Pacemaker surgery is generally safe, but possible risks include infection at the implant site or bleeding, swelling and bruising around the generator, Mayo Clinic states. In rare cases, the procedure leads to nerve or blood vessel damage, or a punctured heart muscle triggers internal bleeding.
A collapsed lung is another rare complication of pacemaker surgery, and some patients may suffer allergic reactions to medications or anesthesia administered during the procedure, according to MedicineNet. Using electric or magnetic devices, such as mobile phones and microwaves, close to the pacemaker for extended periods may interrupt its signal, preventing the unit from regulating heartbeats correctly. A permanent implant also requires future maintenance to fix functionality issues, such as dislodged wires or a failing battery. Batteries are replaced every five to 10 years, and individuals may need additional surgery to remove an old pulse generator.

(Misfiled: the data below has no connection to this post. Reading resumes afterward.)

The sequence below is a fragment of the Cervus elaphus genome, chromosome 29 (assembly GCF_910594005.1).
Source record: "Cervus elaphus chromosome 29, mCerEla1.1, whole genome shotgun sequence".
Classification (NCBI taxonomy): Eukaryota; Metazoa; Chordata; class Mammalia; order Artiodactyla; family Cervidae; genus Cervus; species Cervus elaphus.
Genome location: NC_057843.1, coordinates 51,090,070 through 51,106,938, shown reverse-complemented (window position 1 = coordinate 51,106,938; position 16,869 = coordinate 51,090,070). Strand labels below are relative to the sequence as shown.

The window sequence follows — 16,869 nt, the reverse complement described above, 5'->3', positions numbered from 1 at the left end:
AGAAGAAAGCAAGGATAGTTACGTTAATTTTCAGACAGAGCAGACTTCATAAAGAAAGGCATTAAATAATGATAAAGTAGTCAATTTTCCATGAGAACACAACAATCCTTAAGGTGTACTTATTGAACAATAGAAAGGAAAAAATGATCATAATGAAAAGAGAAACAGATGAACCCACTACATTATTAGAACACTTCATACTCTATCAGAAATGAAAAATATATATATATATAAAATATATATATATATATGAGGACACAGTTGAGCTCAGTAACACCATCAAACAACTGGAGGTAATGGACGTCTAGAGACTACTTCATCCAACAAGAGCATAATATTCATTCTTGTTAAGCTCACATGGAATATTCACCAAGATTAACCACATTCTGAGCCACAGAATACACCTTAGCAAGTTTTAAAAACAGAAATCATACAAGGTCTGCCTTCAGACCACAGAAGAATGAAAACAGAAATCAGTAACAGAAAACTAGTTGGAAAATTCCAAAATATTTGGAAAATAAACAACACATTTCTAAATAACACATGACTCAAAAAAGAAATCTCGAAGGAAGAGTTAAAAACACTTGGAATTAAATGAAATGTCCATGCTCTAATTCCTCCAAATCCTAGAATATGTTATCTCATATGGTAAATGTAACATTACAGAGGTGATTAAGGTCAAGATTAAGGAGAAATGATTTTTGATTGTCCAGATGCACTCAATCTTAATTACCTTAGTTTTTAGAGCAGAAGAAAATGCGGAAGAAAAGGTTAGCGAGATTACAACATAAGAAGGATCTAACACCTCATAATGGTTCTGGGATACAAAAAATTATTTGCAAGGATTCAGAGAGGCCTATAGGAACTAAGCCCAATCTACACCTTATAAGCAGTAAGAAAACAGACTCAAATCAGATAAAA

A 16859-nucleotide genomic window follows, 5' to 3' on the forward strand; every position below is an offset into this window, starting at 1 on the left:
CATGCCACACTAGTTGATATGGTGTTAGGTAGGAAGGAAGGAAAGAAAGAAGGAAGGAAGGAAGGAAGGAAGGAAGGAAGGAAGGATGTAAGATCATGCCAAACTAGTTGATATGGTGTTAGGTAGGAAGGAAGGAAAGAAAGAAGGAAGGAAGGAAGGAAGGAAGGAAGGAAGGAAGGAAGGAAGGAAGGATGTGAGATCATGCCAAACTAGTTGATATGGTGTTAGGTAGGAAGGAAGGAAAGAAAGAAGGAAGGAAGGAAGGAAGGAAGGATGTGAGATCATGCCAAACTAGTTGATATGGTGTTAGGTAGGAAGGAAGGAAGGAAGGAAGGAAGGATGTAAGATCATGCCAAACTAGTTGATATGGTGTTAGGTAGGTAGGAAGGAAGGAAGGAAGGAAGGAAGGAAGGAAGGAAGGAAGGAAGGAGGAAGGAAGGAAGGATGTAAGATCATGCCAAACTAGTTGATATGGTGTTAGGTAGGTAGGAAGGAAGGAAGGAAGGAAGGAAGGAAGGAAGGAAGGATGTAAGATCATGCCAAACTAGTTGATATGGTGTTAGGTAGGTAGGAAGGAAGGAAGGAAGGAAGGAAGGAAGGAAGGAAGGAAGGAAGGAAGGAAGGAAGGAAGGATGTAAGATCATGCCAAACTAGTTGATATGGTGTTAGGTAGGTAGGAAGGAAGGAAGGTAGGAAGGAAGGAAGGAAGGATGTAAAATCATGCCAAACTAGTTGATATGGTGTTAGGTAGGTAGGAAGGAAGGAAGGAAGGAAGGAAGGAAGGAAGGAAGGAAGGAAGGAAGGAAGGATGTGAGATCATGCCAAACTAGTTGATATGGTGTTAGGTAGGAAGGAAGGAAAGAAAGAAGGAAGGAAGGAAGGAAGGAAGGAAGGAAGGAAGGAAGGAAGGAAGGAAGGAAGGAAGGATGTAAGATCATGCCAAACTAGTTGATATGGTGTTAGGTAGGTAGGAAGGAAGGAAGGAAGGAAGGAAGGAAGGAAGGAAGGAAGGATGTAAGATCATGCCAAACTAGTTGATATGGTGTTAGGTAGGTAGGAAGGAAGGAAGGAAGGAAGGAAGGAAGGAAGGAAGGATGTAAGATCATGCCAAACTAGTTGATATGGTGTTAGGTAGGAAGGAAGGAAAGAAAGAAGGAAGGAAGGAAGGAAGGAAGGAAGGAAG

A pacemaker is a coin-sized electronic implant that mimics the heart’s natural electrical system by sending pulses to the heart chambers, Mayo Clinic explains. A healthy heart beats approximately 60 to 90 times per minute. The pacemaker contains a tiny pulse generator that monitors changes in heart rate. To keep the heart chambers pumping blood at a synchronized pace, the pacemaker automatically transmits a signal when the heart rate is too low and adjusts to suit an individual’s degree of physical exertion..